Survey shows bullying takes the biggest toll at work

NO LONGER is the nine-to-five daily grind taking the biggest toll on Queensland workers' stress levels - it's behind-the-scenes bullying and harassment.

A recent survey by Queensland law firm Trilby Misso found 50% of respondents felt bullying was the biggest concern at their workplace.

Only 29% of respondents cited stress as the biggest problem followed by 21% pointing to health and safety risks.

Trilby Misso principal lawyer Robyn Davies has experienced an alarming increase in the number of workers seeking advice about bullying and workplace harassment.

"Society often associates bullying with schoolchildren but bullying perpetrated by adults in the workplace is now among the most common complaints we receive from people seeking personal injury compensation," Ms Davies said.

Ms Davies, who is currently dealing with eight workplace bullying claims, said the problem was not confined to any age group or industry.

"People suffering from bullying come from a wide range of employment situations," she said.

"They range from young apprentices who suffer cruel teasing and even physical abuse in a workshop to professional people subjected to manipulation and mental cruelty by colleagues or supervisors.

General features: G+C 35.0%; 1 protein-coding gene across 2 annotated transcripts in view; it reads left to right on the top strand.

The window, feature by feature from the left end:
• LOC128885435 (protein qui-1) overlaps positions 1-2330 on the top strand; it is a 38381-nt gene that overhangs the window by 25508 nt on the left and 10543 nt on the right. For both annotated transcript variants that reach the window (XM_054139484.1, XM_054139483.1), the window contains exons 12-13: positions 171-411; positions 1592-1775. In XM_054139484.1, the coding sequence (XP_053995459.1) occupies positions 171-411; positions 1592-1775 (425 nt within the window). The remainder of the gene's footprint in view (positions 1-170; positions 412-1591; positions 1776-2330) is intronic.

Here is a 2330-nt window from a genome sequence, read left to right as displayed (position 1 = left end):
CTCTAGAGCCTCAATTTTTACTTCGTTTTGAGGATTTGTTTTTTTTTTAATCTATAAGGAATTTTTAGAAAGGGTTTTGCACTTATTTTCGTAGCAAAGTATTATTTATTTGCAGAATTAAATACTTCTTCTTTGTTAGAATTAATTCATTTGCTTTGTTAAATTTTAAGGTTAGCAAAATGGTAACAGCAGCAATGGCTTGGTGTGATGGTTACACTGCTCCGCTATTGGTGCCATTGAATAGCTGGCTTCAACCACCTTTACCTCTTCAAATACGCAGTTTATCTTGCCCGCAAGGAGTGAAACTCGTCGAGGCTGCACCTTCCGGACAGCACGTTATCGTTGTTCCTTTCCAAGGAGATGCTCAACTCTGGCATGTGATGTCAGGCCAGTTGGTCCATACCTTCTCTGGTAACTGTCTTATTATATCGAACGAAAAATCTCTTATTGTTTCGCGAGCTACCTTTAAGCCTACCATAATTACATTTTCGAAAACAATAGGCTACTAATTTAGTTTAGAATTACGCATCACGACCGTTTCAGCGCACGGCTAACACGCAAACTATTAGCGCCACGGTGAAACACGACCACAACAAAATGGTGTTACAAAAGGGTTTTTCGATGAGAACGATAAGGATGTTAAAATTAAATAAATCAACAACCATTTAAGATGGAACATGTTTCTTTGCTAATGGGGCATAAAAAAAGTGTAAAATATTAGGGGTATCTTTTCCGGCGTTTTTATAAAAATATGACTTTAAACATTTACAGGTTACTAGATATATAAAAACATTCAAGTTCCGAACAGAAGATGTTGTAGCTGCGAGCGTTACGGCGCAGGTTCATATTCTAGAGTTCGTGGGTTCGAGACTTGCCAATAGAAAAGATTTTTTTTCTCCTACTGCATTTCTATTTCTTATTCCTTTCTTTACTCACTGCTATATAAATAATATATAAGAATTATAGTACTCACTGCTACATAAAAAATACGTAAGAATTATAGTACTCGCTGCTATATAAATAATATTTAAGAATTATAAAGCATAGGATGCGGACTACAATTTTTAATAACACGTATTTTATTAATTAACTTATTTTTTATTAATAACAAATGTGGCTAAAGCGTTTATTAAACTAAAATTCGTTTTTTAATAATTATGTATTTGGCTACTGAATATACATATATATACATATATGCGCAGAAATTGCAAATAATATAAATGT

"Some people can face every working day knowing they will be subject to unjustified criticism, a ridiculously heavy workload or marginalisation from co-workers which can lead to anxiety, depression, post-traumatic stress disorders and, unfortunately, sometimes even suicide.

"Workplace bullying often goes unpunished because the victims are too embarrassed to come forward and when they do complain it can be after suffering years of abuse."

The Brisbane-based lawyer acknowledged recent government efforts to address workplace bullying but said the onus came down to employers.

A Federal parliamentary committee conducted a nationwide inquiry into workplace bullying last year and found bullying was happening far too frequently in Australia.

One of the main recommendations was that the Australian Government establish a national advisory service to provide advice, assistance and resolution services.

The Productivity Commission has estimated the practice costs Australia between $6 and $36 billion annually.